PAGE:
A New Breath Test Is Being Developed to Diagnose Esophageal Cancer

Researchers from the UK have developed a new test for oesophageal cancer. The full article can be found here, at ABC News.

Oesophageal cancer is a form of cancer estimated to affect approximately 50,000 people living in the United States. It is more common in men than women, and people aged over 60. It affects the oesophagus, which is a tube connecting the throat and stomach. People with the disease may develop symptoms including swallowing difficulties, heartburn, weight loss, and pain in the chest, back, or upper stomach. If the cancer is caught at an early stage it is easier to treat, however, oesophageal cancer often presents few symptoms and so may remain undiagnosed for a long period. Developing better ways to test for the cancer is key to its early diagnosis and improved outcomes.

At the moment, the main method of identifying oesophageal cancer is an upper endoscopy, in which a thin and flexible endoscope allows doctors to look inside a patient for tumours. However, this test is expensive (often costing several thousand dollars), and often unreliable.
The researchers behind the recent study, published in JAMA Oncology, developed a breath test that could be used to diagnose oesophageal cancer in a less invasive and much cheaper way. The breath test works by checking patients’ breath for several compounds, known as volatile organic compounds, which have been linked to oesophageal and gastric cancers. These are butyric, hexanoic, and pentanoic acids as well as butanal and decanal.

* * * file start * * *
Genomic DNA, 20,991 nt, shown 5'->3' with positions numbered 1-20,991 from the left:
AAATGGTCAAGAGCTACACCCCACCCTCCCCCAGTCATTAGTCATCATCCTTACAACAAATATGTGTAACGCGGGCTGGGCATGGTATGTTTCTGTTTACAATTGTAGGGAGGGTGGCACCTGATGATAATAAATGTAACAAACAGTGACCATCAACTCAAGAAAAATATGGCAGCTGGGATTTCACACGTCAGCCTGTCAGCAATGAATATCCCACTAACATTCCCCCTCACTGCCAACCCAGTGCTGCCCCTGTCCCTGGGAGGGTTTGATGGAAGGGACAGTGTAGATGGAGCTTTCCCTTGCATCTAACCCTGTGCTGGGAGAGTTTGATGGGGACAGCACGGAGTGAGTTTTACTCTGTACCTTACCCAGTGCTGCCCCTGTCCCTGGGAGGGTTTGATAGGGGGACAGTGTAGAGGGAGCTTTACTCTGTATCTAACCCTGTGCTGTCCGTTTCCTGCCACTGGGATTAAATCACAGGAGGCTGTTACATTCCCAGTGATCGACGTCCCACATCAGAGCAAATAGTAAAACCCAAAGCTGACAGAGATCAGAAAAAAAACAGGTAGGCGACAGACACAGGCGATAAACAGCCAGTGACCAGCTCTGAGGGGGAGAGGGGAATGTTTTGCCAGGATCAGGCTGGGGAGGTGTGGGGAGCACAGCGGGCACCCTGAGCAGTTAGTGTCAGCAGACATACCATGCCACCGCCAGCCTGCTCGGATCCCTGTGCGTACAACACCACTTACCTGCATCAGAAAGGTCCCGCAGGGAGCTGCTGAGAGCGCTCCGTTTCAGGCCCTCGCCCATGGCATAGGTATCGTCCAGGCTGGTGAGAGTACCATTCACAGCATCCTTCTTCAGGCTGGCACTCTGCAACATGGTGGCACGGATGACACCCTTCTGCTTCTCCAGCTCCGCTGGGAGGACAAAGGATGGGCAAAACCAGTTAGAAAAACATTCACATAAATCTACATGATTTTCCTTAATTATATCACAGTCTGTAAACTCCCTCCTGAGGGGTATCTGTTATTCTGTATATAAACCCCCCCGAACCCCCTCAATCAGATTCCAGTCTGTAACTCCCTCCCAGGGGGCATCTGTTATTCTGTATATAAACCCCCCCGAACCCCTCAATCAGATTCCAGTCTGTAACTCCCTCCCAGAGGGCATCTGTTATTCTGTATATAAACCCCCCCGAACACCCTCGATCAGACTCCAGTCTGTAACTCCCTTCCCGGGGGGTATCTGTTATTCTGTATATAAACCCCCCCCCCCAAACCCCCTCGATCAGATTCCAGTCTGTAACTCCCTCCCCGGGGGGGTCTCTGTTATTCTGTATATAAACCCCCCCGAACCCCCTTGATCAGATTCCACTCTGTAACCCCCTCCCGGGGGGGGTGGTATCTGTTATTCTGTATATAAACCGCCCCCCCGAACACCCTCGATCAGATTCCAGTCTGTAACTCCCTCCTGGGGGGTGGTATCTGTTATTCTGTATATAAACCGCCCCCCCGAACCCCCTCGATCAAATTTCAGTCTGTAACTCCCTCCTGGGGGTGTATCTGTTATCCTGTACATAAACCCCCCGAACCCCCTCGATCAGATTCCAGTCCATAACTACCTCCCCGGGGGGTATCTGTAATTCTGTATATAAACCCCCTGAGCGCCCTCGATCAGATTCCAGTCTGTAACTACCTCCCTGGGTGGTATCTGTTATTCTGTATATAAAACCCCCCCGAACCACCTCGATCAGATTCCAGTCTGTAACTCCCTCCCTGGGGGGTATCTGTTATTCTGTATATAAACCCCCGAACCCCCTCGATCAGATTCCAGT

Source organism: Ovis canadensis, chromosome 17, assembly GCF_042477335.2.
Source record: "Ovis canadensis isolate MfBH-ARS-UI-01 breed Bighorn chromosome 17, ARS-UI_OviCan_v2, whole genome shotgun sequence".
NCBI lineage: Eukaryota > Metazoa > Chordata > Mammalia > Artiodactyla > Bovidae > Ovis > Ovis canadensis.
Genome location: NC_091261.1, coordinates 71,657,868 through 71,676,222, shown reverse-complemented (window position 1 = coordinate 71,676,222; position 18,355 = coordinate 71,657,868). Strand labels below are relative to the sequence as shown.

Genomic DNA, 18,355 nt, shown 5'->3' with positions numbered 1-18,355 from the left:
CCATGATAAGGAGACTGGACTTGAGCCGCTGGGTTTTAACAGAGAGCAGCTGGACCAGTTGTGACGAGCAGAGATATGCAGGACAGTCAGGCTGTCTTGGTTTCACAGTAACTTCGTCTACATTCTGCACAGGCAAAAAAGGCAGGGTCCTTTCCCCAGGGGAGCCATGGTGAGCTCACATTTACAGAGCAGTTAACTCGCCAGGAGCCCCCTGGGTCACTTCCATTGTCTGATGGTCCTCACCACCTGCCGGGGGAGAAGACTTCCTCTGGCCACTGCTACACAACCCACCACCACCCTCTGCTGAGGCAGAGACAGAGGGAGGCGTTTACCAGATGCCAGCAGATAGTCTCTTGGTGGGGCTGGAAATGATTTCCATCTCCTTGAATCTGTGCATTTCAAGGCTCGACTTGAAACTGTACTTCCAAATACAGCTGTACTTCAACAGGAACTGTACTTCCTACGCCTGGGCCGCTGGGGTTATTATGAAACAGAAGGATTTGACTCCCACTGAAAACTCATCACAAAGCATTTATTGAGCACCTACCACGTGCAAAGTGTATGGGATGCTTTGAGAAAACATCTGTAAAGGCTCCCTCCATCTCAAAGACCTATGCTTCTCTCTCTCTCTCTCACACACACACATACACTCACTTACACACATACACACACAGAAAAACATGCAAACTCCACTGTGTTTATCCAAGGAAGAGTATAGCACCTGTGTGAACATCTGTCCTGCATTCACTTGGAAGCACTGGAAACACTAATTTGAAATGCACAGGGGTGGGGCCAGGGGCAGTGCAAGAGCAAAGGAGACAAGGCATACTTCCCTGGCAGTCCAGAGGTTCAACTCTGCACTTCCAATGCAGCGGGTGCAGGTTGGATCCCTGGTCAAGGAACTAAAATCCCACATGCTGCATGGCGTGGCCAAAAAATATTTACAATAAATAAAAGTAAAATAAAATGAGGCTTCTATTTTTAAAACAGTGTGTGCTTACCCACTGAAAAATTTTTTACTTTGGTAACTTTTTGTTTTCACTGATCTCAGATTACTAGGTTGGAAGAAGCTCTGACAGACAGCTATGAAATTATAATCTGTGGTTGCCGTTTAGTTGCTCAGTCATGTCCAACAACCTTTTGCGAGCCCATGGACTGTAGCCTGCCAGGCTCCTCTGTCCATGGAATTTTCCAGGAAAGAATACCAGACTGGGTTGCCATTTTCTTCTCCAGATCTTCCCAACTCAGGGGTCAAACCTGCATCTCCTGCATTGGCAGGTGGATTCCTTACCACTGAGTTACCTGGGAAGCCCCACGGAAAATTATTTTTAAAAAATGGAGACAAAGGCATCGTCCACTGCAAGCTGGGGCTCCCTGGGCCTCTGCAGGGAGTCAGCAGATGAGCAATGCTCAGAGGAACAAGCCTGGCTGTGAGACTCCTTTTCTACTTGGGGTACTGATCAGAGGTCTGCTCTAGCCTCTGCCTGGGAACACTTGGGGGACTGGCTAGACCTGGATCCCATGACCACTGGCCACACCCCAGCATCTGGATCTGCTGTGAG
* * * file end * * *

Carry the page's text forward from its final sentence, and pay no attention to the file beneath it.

The breath test was used on the exhaled breath that was taken from 335 participants, 172 of who had oesophageal or gastric cancer. The results showed that the breath test correctly identified the cancers approximately 80% of the time.
Although this diagnostic tool is still experimental, these results demonstrate its promise as a cheap, reasonably effective, and non-invasive method of diagnosing certain cancers. The authors write that the next step will be to “establish the diagnostic accuracy of the test among the intended population in primary care where the test will be applied.”

Anna Hewitt

Anna Hewitt

Anna is from England and recently finished her undergraduate degree. She has an interest in medicine and enjoys writing. In her spare time she likes to cook, hike, and hang out with cats.

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